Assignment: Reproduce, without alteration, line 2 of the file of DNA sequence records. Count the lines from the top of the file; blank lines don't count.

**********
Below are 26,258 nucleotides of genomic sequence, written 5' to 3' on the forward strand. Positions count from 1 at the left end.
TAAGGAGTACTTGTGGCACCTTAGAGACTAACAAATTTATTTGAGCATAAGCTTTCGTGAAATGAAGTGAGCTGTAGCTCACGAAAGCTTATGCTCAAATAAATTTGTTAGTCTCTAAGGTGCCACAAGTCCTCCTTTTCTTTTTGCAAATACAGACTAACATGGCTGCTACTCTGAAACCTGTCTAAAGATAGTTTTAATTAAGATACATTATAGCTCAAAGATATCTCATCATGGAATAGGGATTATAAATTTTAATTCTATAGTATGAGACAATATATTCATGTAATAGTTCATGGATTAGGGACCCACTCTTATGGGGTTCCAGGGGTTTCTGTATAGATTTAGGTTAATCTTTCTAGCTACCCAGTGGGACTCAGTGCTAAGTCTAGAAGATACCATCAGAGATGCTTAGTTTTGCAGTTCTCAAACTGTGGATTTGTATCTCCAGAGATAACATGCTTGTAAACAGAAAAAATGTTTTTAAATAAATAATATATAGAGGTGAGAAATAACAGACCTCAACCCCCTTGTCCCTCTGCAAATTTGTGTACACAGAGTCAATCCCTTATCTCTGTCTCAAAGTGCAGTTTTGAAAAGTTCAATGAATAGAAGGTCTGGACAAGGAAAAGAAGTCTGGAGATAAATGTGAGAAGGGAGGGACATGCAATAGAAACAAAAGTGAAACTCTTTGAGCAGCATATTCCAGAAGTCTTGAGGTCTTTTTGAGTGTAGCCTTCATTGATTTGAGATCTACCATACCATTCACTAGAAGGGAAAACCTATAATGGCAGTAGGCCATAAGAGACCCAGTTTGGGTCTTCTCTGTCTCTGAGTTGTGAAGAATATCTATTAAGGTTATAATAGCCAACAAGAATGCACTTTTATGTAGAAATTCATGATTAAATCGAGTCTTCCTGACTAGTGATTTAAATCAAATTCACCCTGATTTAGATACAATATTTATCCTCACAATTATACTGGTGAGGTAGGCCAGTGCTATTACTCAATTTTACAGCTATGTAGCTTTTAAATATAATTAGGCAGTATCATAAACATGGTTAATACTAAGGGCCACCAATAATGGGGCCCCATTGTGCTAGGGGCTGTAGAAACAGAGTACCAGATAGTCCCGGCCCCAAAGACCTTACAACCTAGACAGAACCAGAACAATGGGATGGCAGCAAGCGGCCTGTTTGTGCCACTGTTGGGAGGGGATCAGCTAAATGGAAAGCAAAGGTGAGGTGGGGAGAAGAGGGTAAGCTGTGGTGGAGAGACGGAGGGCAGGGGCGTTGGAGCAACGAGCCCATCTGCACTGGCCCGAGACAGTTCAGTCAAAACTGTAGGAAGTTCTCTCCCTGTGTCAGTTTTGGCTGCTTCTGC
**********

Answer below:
TAAGGAGTACTTGTGGCACCTTAGAGACTAACAAATTTATTTGAGCATAAGCTTTCGTGAAATGAAGTGAGCTGTAGCTCACGAAAGCTTATGCTCAAATAAATTTGTTAGTCTCTAAGGTGCCACAAGTCCTCCTTTTCTTTTTGCAAATACAGACTAACATGGCTGCTACTCTGAAACCTGTCTAAAGATAGTTTTAATTAAGATACATTATAGCTCAAAGATATCTCATCATGGAATAGGGATTATAAATTTTAATTCTATAGTATGAGACAATATATTCATGTAATAGTTCATGGATTAGGGACCCACTCTTATGGGGTTCCAGGGGTTTCTGTATAGATTTAGGTTAATCTTTCTAGCTACCCAGTGGGACTCAGTGCTAAGTCTAGAAGATACCATCAGAGATGCTTAGTTTTGCAGTTCTCAAACTGTGGATTTGTATCTCCAGAGATAACATGCTTGTAAACAGAAAAAATGTTTTTAAATAAATAATATATAGAGGTGAGAAATAACAGACCTCAACCCCCTTGTCCCTCTGCAAATTTGTGTACACAGAGTCAATCCCTTATCTCTGTCTCAAAGTGCAGTTTTGAAAAGTTCAATGAATAGAAGGTCTGGACAAGGAAAAGAAGTCTGGAGATAAATGTGAGAAGGGAGGGACATGCAATAGAAACAAAAGTGAAACTCTTTGAGCAGCATATTCCAGAAGTCTTGAGGTCTTTTTGAGTGTAGCCTTCATTGATTTGAGATCTACCATACCATTCACTAGAAGGGAAAACCTATAATGGCAGTAGGCCATAAGAGACCCAGTTTGGGTCTTCTCTGTCTCTGAGTTGTGAAGAATATCTATTAAGGTTATAATAGCCAACAAGAATGCACTTTTATGTAGAAATTCATGATTAAATCGAGTCTTCCTGACTAGTGATTTAAATCAAATTCACCCTGATTTAGATACAATATTTATCCTCACAATTATACTGGTGAGGTAGGCCAGTGCTATTACTCAATTTTACAGCTATGTAGCTTTTAAATATAATTAGGCAGTATCATAAACATGGTTAATACTAAGGGCCACCAATAATGGGGCCCCATTGTGCTAGGGGCTGTAGAAACAGAGTACCAGATAGTCCCGGCCCCAAAGACCTTACAACCTAGACAGAACCAGAACAATGGGATGGCAGCAAGCGGCCTGTTTGTGCCACTGTTGGGAGGGGATCAGCTAAATGGAAAGCAAAGGTGAGGTGGGGAGAAGAGGGTAAGCTGTGGTGGAGAGACGGAGGGCAGGGGCGTTGGAGCAACGAGCCCATCTGCACTGGCCCGAGACAGTTCAGTCAAAACTGTAGGAAGTTCTCTCCCTGTGTCAGTTTTGGCTGCTTCTGC